Many retinoblastoma survivors grow up feeling different, and not able to understand why.  Some of us are blind, some have significantly reduced vision. Others have a prosthetic eye.  We also bring the experience of cancer treatment at an early age.  Repeated invasive procedures and often intense therapy and surveillance protocols lasting months, sometimes several years. They leave us marked.

Education and support is essential for parents, children, health care professionals and teachers to ensure the child, teenage and young adult survivor can understand and navigate their experience well.

Clayonia from the USA writes:

“When I think of this topic, my thoughts go to encouraging families to seek out supportive networks for their children.  I remember from a very young age feeling unhappy, depressed, different, and wondering why I was the person with one eye.  I was often more comfortable being by myself rather than with others; unfortunately, my parents and some teachers didn’t understand how this all related to the early life trauma I experienced.  Parents need resources to offer their children and for themselves.  I was and am glad to be alive, but my young years were sad, because I didn’t understand or know how to accept my truth.”

A man wearing a black suit sits alone on a beach, his legs stretched out, heals resting in the surf at the water’s edge. The sky is clear and the sea deep blue. The man is facing away from the camera, head turned slightly downwards.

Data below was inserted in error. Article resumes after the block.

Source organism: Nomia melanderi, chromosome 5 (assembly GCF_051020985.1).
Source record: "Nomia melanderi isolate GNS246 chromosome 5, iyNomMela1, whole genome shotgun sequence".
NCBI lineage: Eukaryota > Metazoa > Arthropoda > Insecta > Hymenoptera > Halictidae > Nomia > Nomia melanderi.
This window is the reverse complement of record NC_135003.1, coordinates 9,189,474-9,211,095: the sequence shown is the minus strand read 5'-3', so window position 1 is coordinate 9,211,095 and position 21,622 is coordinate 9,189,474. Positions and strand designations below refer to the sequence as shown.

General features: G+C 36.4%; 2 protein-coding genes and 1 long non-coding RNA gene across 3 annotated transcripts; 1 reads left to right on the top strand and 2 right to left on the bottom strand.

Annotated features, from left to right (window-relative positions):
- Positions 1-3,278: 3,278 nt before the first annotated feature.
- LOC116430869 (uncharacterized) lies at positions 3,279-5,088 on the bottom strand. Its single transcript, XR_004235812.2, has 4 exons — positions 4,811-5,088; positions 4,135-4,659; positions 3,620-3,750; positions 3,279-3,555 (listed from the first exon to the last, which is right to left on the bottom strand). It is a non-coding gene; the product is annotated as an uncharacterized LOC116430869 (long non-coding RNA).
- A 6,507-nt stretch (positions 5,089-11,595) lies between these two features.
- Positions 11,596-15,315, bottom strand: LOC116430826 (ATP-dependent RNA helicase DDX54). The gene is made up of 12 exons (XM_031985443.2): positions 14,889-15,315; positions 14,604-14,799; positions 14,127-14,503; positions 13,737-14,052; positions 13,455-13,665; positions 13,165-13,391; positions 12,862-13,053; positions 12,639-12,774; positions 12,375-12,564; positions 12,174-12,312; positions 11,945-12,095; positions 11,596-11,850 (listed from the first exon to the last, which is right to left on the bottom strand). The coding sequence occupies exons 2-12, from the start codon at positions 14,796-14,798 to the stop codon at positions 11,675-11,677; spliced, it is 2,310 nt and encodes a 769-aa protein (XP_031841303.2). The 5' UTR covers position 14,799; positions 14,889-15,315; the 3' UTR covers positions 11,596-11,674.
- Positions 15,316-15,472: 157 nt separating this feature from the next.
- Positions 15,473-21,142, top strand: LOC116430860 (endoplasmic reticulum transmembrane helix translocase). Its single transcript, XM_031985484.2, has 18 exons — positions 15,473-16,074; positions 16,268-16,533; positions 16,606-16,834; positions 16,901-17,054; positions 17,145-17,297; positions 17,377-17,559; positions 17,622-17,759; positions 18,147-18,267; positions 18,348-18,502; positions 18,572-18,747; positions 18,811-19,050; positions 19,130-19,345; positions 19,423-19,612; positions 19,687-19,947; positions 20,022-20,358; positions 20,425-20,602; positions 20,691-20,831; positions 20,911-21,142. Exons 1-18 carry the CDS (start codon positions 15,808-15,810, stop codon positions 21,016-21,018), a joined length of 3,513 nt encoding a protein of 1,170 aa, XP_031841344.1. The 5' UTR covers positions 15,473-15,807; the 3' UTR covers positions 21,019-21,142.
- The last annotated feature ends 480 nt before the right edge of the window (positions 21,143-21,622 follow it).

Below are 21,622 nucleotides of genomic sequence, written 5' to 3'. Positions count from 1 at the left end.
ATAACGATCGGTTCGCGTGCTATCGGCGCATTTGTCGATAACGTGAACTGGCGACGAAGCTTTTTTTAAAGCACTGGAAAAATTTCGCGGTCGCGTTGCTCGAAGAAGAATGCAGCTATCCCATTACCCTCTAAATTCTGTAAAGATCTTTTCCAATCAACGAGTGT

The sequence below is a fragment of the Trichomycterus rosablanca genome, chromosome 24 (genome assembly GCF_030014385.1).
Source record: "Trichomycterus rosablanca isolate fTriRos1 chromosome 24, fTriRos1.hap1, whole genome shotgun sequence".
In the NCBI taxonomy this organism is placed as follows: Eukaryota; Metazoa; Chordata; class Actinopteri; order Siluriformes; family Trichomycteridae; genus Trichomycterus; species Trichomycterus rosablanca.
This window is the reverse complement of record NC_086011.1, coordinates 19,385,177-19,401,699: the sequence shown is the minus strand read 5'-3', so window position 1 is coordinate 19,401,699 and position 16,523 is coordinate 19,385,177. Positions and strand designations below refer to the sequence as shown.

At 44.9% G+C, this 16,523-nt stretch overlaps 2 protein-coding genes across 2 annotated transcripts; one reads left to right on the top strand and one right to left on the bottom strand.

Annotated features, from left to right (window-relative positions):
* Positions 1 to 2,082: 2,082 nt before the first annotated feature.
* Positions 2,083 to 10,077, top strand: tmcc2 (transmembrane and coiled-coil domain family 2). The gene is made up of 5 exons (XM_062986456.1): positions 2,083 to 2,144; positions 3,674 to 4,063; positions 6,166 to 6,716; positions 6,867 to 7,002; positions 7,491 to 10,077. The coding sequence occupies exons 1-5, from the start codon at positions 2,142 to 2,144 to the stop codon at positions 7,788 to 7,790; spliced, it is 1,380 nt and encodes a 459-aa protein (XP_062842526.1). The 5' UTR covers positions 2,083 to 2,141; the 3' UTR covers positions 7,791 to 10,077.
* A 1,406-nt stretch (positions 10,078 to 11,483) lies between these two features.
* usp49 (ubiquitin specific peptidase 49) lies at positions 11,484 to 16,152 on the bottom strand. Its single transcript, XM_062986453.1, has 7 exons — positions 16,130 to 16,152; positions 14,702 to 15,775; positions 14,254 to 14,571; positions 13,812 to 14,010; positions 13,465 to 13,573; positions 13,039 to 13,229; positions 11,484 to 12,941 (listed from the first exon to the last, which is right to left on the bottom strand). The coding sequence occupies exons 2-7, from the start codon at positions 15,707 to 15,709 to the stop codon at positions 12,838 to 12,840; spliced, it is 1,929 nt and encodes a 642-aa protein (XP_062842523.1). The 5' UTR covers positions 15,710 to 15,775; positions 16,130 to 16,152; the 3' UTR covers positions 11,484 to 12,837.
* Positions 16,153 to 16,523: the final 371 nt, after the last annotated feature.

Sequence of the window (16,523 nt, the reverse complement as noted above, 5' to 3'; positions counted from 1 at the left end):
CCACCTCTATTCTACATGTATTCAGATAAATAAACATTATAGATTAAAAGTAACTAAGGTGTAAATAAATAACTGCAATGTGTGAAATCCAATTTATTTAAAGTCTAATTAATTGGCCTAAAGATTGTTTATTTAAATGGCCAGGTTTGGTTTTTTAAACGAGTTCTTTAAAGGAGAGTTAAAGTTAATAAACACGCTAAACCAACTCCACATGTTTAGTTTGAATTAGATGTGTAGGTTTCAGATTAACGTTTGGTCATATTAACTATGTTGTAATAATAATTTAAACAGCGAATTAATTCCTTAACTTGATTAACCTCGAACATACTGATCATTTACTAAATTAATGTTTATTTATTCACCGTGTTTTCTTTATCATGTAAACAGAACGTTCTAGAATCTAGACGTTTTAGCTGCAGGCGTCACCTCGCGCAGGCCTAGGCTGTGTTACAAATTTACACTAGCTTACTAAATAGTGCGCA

Mental Health Support in Survivorship Care

We have made progress in the treatment of retinoblastoma in many parts of the world.  We are often able to preserve sight, a rarity during the time I was treated in the late 50s.  This is critical, but conventional medicine often misses that good quality of life requires more than merely eradication of the cancer and saving of life, eye and sight.

Cancer treatment is often traumatic both to children, parents, and siblings – and for other close relatives such as grandparents.  Children, survivors and their families should receive ongoing psychosocial care throughout treatment and after it is complete.  Support for mental health and wellbeing will be most impactful lifelong when it focuses specifically on trauma prevention and recovery.

This is challenging. Retinoblastoma is rare, and those impacted by it are scattered throughout the world.  Treatment of the eye cancer itself is increasingly delivered entirely within the ophthalmology setting, reducing the potential for children and their families to benefit from psychosocial screening, support and trauma prevention programs offered through the pediatric oncology service. Childhood cancer survivorship clinics are few and far between.

Many retinoblastoma survivors with sight loss are also wary of revealing their personal psychological experience to health professionals.  Harmful opinions about individuals with disability are pervasive, and a survivor’s personal experiences can be misinterpreted, with serious consequences for the adult patient or survivor-parent. Trust between individuals with disabilities and care providers to enable open, honest conversations is absolutely vital.